Want a new Z Flip 3 or Z Fold 3? Be prepared to hold onto it for a while

Samsung Z Flip 3 and Samsung Z Fold 3

Drew Evans/ClearTips

This story is part of Samsung Event, our full coverage of Samsung Unpacked.

In the early days of the modern smartphone two-year contracts were standard. In exchange for a device, you’d agree to stay with a wireless provider for two years. In more recent times, as contracts were abolished and device costs rose, installment-plan financing has emerged. You’d pay down the price of the phone over the course of 18, 24 or 30 months. 

If you financed through a wireless carrier and wanted to switch providers, you’d need to pay off whatever the remaining balance is before you left.

With Samsung’s latest Galaxy Z Flip 3 and Z Fold 3, which start at $1,000 and $1,800 respectively, a new push has emerged: three-year financing agreements. 


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The South Korean giant has partnered “very closely” on rate plans with its carrier partners in the US, Drew Blackard, vice president of mobile product management for Samsung Electronics America, told ClearTips’s Shara Tibken, Patrick Holland and Scott Stein ahead of Wednesday’s Unpacked. 

Last year, most carriers offered the Z Flip and Z Fold 2 foldables for 24- and 30-month extended plans, he said. “This year,  you’ll see more of the 30- and 36-month rate plans,” Blackard said. “So on a monthly payment perspective for the consumer that … makes it much more accessible.” 

At Verizon, the Z Fold 3 5G starts at $60 per month on a 30-month payment plan, compared to $75 a month for 24 months. The Z Flip 3 5G runs $33.33 a month for 30 months or $41.66 a month for 24 months. At AT&T and T-Mobile, the Z Fold 3 runs $50 per month, but you’ll need to commit to a 36-month installment plan. The Z Flip 3 at AT&T runs $27.75 per month for 36 months. 

In a bid to soften the blow of ever-rising smartphone costs, the carriers are offering a variety of trade-in deals to both new and existing customers that could bring those high monthly rates down.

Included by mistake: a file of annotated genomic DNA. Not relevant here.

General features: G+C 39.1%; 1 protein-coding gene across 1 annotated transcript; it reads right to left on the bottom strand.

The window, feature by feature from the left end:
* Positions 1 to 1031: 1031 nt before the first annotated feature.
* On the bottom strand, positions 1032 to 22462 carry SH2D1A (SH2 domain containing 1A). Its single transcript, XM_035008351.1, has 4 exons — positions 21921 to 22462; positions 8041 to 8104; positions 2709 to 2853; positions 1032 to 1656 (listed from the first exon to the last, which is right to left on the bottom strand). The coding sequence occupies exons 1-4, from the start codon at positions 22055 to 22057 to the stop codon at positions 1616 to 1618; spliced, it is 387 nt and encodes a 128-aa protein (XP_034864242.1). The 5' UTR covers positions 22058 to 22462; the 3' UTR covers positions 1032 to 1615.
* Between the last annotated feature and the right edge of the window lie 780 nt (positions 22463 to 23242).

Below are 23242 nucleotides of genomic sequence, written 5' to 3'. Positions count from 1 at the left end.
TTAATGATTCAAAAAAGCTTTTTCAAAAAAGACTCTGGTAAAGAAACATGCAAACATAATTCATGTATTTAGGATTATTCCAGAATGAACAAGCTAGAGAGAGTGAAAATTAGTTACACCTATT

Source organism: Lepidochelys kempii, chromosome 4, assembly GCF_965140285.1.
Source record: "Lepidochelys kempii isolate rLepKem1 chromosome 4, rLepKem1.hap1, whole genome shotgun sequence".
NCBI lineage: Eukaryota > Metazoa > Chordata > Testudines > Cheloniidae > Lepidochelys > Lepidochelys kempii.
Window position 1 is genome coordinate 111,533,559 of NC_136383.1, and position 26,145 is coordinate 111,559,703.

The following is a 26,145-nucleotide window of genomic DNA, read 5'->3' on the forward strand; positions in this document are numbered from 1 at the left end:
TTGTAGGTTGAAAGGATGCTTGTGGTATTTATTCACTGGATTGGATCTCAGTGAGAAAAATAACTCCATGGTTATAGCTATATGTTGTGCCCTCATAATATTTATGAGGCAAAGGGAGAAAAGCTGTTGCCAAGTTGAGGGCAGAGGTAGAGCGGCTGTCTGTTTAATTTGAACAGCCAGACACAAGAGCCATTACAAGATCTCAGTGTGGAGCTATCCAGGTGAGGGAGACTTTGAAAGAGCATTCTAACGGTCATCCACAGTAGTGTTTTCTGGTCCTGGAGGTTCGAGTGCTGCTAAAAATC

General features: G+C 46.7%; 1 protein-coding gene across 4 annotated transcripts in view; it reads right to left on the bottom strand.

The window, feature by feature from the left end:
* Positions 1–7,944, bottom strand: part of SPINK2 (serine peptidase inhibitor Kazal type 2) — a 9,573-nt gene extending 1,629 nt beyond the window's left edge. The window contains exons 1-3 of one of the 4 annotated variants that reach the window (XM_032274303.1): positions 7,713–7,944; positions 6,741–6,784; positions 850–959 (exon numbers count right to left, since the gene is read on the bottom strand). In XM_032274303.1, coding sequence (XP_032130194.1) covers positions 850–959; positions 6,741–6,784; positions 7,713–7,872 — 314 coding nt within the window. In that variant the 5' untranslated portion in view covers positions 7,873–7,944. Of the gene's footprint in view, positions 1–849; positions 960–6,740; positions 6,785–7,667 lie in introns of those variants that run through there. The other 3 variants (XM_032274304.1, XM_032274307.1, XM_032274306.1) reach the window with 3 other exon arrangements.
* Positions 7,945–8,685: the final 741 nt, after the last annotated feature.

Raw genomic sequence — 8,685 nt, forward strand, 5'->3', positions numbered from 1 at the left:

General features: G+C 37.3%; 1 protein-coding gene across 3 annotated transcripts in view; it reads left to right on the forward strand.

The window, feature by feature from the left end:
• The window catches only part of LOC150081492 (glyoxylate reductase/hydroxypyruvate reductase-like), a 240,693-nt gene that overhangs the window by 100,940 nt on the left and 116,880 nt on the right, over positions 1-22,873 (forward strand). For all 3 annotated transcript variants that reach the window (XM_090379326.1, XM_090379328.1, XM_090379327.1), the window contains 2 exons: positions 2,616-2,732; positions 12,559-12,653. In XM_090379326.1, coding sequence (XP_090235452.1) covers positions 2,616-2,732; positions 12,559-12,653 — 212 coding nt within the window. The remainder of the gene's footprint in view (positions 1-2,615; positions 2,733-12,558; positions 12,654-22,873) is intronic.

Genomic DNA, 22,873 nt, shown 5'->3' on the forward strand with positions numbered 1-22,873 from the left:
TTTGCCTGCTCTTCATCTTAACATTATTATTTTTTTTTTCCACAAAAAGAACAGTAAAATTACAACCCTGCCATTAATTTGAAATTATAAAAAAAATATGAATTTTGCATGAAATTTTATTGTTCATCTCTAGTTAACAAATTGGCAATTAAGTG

Samsung’s partners will be offering trade-in plans higher than they’ve had before, Blackard said. In “a lot of cases, [consumers are] going to be able to look at these at a similar monthly price as they were looking at a Note 20 last year,” he said, referring to last year’s device that started at $1,000.


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Both AT&T and T-Mobile are offering a free Z Flip 3 (or $1,000 off a Z Fold 3) if you trade in an “eligible” phone, choose to finance the device through its installment plan. T-Mobile requires you to sign up for its top unlimited plan (known as Magenta Max) to get this deal, while AT&T is making its deal available to anyone with one of its unlimited plans. 

For the carriers, the longer terms can function as a new form of contract. As the discounts are doled out as monthly bill credits, if you switch to a new provider before the financing is up you’d be on the hook for paying off the remaining balance of the phone.

“Carriers like longer terms because it effectively locks subscribers to their networks even without service contracts,” Avi Greengart, an analyst at Techsponential, tells ClearTips. “In the US, we’ve seen AT&T use heavy device subsidies to boost subscriber growth, and spreading out those subsidies over 30 months is a key element of that strategy.”

Longer terms, longer concern?  

Samsung Z Fold 3 foldable phone

The foldable Z Fold 3 features two batteries. 


Drew Evans/ClearTips

Expanding the financing of a device to 36 months comes as consumers hold on to their phones for longer periods of time. A 2019 survey found the average time to replace a smartphone was up to 33 months, suggesting consumers are already growing accustomed to longer upgrade cycles. 

Device manufacturers have similarly adjusted. While Apple has been known to support iPhones for several years, a number of Android manufacturers have made public pledges for software and security updates. 

In February, Samsung announced that it would provide “regular security updates for a minimum of four years” to models from 2019 or later. This was an expansion on a 2020 promise of at least three years of major software updates for its flagship lines of phones and tablets. 

One area that remains an unaddressed concern, however, is battery life. As devices age their battery capacity and performance decline with it. In 2017 Apple admitted to slowing down older iPhones to offset dwindling battery health. 

Given the complexity in designing foldable phones, it remains to be seen how Samsung will address battery replacement even as it expects consumers to hold onto their devices for longer periods of time. This is a particular concern for the Z Fold line, which has multiple batteries and may not be as simple a repair as a traditional slab smartphone like a Galaxy S21 or iPhone 12. 

Even last year’s Z Flip was a tough device to repair, with iFixit giving the device a 2 out of 10 on its repairability scale (with 10 being the easiest to repair). 

Samsung did not immediately provide information about battery replacement.

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